Longevity gap between high-income and low-income Americans has been widening sharply.
Life expectancy difference for top/bottom 50% earners has increased from 1.2 years in 1970s to 5.8 years in 2001.
Difference between top 10% and bottom 10% income now 14 years.
Greater declines in smoking among the affluent and educated may partly explain the difference.
More complicated relationship for obesity, prescription drugs and access to health care.
Over-65s in England living longer than ever before – BBC News – 12-Feb-2016
Latest figures released by Public Health England.
At 65 men can expect to live for another 19 years and women a further 21 years.
Life expectancy increased by 0.3 years between 2013 and 2014 – so for every year lived you get 4 months free!
Lifespan Machine studies random variation in worm death (VIDEO) – STAT – 2-Feb-2016
Fascinating video of analysis of differences in lifespan of identical organisms.
Harvard Medical School experiment tracks 10,000s of tiny C. elegans worms simultaneously.
Uses 100s petri dishes in 50 scanners.
Each individual worm scanned every hour.
Worms age similarly to humans – get slower and fatter.
Genetically identical and in identical environment – but die at different times.
Spread not driven by genetics.
Random range stretches whether improve or worsen conditions or genes.
Nobel scientist thinks we can live to 150 – The Telegraph – 20-Jan-2016
Dr Elizabeth Blackburn won the Nobel Prize in 2009 for research on telomeres and the genetics of ageing.
Centenarians don’t die of common diseases – it looks like a systems failure.
There are currently 200 clinical trials exploring ways to slow the ageing process by means of molecular changes.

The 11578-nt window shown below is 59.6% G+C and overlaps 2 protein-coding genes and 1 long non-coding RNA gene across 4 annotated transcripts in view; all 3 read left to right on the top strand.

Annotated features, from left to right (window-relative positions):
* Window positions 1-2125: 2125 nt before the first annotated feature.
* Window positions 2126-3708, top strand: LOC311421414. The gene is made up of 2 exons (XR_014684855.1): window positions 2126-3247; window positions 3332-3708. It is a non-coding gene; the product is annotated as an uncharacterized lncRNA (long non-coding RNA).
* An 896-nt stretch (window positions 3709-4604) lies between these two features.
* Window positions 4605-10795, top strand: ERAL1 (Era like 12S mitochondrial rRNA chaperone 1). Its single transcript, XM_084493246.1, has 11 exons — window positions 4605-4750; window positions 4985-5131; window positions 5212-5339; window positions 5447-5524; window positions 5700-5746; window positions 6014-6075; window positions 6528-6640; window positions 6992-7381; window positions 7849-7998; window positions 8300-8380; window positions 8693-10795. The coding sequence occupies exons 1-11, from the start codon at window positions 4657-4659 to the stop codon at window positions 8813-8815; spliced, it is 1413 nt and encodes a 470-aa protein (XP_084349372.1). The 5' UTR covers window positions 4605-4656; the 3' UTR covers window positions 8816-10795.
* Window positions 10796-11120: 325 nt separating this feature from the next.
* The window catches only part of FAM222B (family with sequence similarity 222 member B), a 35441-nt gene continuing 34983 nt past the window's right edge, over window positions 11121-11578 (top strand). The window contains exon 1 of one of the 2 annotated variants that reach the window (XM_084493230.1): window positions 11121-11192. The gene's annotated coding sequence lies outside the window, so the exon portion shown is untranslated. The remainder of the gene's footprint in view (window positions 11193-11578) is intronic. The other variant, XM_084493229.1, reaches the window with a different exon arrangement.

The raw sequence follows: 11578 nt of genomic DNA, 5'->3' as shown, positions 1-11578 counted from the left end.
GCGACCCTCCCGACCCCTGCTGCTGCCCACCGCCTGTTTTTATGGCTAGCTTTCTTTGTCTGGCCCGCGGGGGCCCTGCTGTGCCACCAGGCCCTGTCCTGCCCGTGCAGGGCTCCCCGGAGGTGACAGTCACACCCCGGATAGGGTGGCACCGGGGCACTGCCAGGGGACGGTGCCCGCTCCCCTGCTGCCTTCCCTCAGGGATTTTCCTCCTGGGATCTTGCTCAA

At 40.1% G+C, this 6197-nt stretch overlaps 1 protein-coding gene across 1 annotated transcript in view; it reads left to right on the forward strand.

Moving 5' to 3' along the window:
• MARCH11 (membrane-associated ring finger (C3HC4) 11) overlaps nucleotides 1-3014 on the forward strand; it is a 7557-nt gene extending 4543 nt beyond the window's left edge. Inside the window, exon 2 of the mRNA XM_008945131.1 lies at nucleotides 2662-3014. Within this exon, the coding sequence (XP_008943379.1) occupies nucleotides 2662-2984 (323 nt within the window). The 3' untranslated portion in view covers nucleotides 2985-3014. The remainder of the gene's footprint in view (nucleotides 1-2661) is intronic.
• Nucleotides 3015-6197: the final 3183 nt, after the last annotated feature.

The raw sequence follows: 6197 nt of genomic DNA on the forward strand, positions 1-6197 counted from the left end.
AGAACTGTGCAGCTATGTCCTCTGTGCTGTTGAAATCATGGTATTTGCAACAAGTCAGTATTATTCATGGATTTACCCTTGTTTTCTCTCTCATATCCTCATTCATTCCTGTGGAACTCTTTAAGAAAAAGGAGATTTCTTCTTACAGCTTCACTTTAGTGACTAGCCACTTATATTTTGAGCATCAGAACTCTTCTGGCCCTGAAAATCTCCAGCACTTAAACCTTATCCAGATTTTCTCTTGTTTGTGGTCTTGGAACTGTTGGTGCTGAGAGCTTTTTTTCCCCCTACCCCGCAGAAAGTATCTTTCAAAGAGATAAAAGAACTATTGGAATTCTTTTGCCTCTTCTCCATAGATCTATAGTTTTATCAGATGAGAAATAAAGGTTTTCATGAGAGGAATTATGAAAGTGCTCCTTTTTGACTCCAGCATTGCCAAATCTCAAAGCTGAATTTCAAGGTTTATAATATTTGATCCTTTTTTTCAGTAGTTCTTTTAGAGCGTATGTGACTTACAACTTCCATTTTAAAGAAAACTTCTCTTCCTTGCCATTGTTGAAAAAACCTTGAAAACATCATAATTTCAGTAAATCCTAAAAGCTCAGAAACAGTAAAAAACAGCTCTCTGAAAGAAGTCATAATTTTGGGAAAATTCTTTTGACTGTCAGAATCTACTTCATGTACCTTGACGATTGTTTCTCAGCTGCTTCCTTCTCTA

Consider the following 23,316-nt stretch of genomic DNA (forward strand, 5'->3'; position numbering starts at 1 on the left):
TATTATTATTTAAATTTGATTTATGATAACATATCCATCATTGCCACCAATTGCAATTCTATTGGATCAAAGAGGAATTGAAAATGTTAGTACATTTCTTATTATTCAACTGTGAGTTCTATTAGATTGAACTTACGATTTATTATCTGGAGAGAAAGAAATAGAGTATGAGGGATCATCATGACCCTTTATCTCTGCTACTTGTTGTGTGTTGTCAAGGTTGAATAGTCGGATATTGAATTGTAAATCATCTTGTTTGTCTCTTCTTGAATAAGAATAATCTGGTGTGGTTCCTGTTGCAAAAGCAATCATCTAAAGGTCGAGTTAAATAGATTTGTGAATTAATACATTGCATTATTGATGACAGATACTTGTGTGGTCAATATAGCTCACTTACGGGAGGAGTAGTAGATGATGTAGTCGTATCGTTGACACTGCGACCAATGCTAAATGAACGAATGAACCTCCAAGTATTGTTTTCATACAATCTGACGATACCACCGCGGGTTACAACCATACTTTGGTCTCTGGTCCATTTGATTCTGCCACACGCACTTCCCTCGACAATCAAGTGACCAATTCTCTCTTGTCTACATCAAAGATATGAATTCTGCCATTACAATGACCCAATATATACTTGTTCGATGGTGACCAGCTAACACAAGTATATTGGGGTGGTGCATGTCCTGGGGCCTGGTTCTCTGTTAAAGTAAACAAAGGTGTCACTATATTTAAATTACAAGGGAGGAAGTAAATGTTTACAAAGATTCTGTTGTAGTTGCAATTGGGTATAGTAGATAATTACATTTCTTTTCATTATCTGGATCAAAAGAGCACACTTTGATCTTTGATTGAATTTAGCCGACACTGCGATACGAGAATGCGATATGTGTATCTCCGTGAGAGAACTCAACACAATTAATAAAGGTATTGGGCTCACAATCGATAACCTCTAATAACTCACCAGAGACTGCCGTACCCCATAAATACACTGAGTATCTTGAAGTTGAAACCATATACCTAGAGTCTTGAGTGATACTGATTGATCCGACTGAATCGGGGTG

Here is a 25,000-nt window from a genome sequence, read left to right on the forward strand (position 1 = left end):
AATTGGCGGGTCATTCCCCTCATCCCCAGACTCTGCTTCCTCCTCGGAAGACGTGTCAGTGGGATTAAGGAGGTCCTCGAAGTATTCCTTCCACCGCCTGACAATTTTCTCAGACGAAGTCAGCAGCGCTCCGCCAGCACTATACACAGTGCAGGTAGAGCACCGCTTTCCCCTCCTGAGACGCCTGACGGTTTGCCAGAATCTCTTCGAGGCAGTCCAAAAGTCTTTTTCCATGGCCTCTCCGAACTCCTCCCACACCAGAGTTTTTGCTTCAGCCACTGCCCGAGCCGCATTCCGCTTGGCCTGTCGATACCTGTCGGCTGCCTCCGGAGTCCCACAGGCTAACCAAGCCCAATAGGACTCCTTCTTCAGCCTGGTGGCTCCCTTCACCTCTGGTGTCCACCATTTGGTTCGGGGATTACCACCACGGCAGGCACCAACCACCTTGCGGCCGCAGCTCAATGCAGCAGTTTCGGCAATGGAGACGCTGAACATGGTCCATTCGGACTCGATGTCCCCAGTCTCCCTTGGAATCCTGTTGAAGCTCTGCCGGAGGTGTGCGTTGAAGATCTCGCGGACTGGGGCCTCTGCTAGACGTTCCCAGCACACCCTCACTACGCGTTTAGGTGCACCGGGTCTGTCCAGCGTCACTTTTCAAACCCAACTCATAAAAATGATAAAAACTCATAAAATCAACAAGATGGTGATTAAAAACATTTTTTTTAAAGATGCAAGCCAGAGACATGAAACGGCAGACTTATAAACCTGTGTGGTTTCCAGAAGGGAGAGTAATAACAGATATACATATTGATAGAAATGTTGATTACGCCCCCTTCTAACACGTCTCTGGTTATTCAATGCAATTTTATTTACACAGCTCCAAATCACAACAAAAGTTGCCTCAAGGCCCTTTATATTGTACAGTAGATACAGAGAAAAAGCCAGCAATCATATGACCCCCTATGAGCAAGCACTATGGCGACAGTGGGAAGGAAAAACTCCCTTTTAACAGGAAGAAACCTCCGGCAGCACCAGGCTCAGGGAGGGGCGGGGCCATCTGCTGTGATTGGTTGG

Are We Hitting A Life Expectancy Plateau? – Longevity Reporter – 4-Jan-2016
Average lifespans may be rising maximum years are unchanged.
Even in the ancient world some lived to 80 years old but was a rarer event.
A good social life, work life balance, optimal nutrition and current medical care can only do so much.
Only influencing fundamental aging processes will life expectancy continue to rise.
Spit test could predict life expectancy – University of Birmingham – 23-Dec-2015
Lower levels of antibodies in saliva are associated with of an elevated risk of mortality.
Study highlighted underlying association between secretory immunoglobulin A (IgA) and cancer mortality.
639 adults aged 63 years old at the time of saliva sampling in 1995 tracked over 19 years.
Life expectancy: Is the party over? – BBC News – 11-Dec-2015
Higher than expected death rates among older people in 2012 and 2013.
Last year, flu vaccinations were not as successful – may be a temporary phenomenon.
Average life expectancy of 100 forecast pushed back 2 years to 2062.
Increasing obesity or antibiotic resistance might slow or even halt the trend to improving life expectancy.
100 orgasms may increase life expectancy by three to eight years – Women’s Weekly – 26-Nov-2015
Article says based on “latest research” – I’ve not checked it but, hey, it’s a Friday story!
Sex lowers blood pressure, improves cholesterol, and increases circulation.
People who indulge in regular sex 50% less likely to have heart attack or stroke.
Regular orgasms even dramatically reduces the incidence of the common cold.
Higher pulse equals higher risk of death – Telegraph – 23-Nov-2015
Risk of dying increases by around nine per cent for every extra 10 beats per minute
Independent of traditional risk factors of cardiovascular disease.
Meta-study of 46 studies involving 1.2 million people over 21 years.
Optimum pulse rate varies by sex and age but, in summary, to get into the excellent rating you need to be below 65 BPM.
Study Links Daily Coffee Habit To Longevity – NPR – 16-Nov-2015
Study highlights association, not causation.
People who drank 3-5 cups of coffee per day had about a 15 percent lower [risk of premature] mortality.
More than 4 cups can interfere with sleep and create feelings of unease.
Amount of caffeine in a cup of coffee varies so does individual sensitivity.
Similar benefits from caffeinated and decaffeinated coffee.
Coffee bean itself is loaded with many different nutrients and phytochemicals.